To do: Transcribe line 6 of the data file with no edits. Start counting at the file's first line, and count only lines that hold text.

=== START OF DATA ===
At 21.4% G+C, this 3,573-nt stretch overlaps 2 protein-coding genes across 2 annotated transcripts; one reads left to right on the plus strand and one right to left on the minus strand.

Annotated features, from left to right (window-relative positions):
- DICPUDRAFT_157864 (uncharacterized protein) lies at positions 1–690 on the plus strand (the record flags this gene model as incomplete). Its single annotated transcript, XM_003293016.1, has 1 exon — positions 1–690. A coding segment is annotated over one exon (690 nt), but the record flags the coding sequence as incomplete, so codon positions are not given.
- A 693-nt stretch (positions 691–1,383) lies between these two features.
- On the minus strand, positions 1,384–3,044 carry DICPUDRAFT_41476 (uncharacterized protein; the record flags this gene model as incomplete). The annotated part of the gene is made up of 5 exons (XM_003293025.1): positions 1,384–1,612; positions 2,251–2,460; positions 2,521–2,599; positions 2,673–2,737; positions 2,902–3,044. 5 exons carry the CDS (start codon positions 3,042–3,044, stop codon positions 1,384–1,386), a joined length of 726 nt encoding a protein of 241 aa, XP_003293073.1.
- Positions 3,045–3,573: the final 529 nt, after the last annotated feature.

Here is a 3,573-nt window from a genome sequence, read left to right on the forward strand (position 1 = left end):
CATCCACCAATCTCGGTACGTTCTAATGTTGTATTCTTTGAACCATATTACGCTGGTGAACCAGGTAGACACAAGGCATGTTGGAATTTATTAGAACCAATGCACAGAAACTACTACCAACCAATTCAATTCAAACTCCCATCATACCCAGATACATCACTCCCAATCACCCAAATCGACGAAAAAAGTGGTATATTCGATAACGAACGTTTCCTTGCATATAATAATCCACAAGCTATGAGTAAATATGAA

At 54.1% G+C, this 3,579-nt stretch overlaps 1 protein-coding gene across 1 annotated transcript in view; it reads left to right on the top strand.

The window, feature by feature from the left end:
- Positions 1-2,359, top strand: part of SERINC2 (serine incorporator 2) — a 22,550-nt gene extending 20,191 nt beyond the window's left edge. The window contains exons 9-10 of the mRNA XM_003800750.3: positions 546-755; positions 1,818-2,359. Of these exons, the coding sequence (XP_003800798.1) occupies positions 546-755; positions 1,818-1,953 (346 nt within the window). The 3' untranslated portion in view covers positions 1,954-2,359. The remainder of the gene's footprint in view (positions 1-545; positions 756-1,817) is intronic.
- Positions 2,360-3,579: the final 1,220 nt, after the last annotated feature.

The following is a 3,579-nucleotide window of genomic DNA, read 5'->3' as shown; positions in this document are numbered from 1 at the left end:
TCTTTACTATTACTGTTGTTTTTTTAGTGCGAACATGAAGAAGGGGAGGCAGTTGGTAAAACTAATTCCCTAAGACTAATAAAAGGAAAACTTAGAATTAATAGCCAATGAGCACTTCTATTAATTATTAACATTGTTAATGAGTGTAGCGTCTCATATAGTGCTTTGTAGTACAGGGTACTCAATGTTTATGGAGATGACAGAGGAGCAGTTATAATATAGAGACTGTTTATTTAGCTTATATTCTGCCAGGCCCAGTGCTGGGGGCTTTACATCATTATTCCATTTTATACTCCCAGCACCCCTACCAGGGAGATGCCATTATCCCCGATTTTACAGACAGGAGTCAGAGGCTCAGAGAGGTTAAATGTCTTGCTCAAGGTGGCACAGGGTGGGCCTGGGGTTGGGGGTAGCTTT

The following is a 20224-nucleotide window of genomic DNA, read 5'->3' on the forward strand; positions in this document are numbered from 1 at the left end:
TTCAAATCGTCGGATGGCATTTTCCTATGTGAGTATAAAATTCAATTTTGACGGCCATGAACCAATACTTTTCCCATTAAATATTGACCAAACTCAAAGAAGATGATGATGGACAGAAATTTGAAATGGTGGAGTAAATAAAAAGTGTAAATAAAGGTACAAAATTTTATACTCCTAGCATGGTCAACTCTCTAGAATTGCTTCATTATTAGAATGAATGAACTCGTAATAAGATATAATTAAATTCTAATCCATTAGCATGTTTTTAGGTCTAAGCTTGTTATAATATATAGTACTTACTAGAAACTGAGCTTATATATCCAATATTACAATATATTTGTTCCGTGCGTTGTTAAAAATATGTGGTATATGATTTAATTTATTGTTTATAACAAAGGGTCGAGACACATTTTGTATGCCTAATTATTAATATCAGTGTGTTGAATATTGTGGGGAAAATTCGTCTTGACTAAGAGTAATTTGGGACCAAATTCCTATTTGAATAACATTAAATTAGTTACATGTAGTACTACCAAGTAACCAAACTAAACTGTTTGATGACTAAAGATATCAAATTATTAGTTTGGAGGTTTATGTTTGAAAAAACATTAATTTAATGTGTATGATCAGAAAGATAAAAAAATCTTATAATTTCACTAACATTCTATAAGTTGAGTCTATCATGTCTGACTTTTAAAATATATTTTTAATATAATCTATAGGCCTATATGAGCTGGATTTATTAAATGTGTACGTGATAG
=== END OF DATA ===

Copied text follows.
- Positions 3,045–3,573: the final 529 nt, after the last annotated feature.